In recent years, the social dimension of the performance of companies, represented by the letter S in the acronym ESG (environment, social and governance, in English), has gained a lot of strength and visibility. The police killings of George Floyd, Breonna Taylor, Jacob Blake and many others have heightened pressure from Black Lives Matter and other movements for financial investments to target companies that take concrete steps to address racial injustice and strengthen organizations who fight for equity.
It is worth remembering that, for a company to meet the ESG criteria, it needs to have practices that preserve natural resources, reduce the emission of pollutants and have a positive impact on the environment. It also needs to be proactive in tackling inequalities by engaging in the implementation of workplace equity policies. And it must ensure correctness and integrity in its corporate processes, preventing discrimination and harassment.
In 2018, the NAACP (National Association for the Advancement of Colored People), a traditional organization of the US black movement, announced the launch of the NAACP Minority Empowerment Exchange Traded Fund, which ranks companies based on their commitment to diversity and inclusion , requiring socially conscious investment focused on anti-racism.
In Brazil, the pressure of social movements for the creation of decent work environments is old and, nowadays, it continues to grow with pressures that focus on large corporations and investors, public organizations and civil society. In response, initiatives have been formed in this field, including the Pact for the Promotion of Racial Equity and the Mover – Movement for Racial Equity.
In 2007, we experienced an experience that could currently be classified as the first racial equity audit in Brazil, in an emblematic and complex sector that is banking. Ceert performed this work, after bidding, as a technical consultancy.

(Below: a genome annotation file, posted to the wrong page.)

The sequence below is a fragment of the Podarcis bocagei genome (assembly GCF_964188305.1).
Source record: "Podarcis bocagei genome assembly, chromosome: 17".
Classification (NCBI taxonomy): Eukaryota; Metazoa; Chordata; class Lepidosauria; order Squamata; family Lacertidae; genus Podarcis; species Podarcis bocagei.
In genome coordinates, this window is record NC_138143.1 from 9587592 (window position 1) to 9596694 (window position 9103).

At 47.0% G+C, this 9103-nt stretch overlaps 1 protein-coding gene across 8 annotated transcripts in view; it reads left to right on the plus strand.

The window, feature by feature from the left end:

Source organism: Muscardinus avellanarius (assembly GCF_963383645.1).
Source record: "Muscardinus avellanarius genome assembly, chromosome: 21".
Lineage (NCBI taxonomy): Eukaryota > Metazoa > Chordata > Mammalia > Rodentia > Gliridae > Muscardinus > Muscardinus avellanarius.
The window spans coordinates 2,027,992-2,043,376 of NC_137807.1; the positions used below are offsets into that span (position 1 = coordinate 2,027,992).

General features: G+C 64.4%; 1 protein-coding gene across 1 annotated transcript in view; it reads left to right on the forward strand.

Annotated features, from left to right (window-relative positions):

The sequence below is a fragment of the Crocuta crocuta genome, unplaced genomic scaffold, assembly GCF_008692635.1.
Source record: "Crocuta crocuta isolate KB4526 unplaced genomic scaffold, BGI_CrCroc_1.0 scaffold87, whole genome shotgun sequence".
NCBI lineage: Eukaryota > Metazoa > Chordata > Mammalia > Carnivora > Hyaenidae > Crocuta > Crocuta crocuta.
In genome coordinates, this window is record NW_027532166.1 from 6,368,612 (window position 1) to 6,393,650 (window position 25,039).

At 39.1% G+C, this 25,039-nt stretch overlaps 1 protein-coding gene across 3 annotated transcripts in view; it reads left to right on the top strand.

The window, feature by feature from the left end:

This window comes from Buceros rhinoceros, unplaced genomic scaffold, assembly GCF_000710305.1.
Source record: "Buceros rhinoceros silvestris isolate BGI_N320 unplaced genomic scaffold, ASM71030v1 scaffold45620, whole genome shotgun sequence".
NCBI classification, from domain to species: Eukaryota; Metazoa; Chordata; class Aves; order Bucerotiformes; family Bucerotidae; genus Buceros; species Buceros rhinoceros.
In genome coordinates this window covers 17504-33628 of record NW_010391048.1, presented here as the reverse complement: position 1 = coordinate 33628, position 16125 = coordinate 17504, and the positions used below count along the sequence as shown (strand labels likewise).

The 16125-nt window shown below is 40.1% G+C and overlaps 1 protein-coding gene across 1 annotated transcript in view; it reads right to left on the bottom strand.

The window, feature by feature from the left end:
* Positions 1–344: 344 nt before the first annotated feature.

This process began in 2003, when, provoked by organizations of the black and union movement, the Public Ministry of Labor filed public civil actions against the five largest private banks with national operations, for discrimination against blacks and women, pleading that they adopt promotion policies of racial and gender equality. In the 2000/2001 Collective Bargaining Agreement, the theme “Equal Opportunities” had been included in collective bargaining.
As a result of these initiatives, in 2008, the Ceert Diversity and Equity Census was carried out, involving approximately 400 thousand employees in the national territory; good practices promoted by the banks were systematized; in addition, a qualitative research was carried out with the human resources areas of the banks and an action plan was drawn up for the implementation of the “Valorização da Diversidade” program for the segment.
The process was a shared construction and monitored by Contraf (National Confederation of Workers in the Financial System), the MPT (Public Ministry of Labor), the Commission on Human Rights and Minorities of the Chamber of Deputies and civil society organizations, among other institutions . In other words, strong institutions, living social movements and organs for the articulation and representation of workers are fundamental in the constitution of these processes.
Still on this trajectory started in 2007, two other censuses were carried out later in compliance with the clauses of the Collective Labor Agreement (2012/2013), one in 2013, and the other in 2018.
Independent, objective and holistic analyzes of an organization’s policies, practices, products, services and efforts to combat systemic racism are complex challenges that require quantitative and qualitative methodology, with visits to historical records and comparison of the organization’s performance with that of its peers .
And public sharing of audit results is critical. Only then will we be able to effectively deal with injustice and economic inequality.
There is still a lot to build on this road, but it is, unequivocally, a road with no return.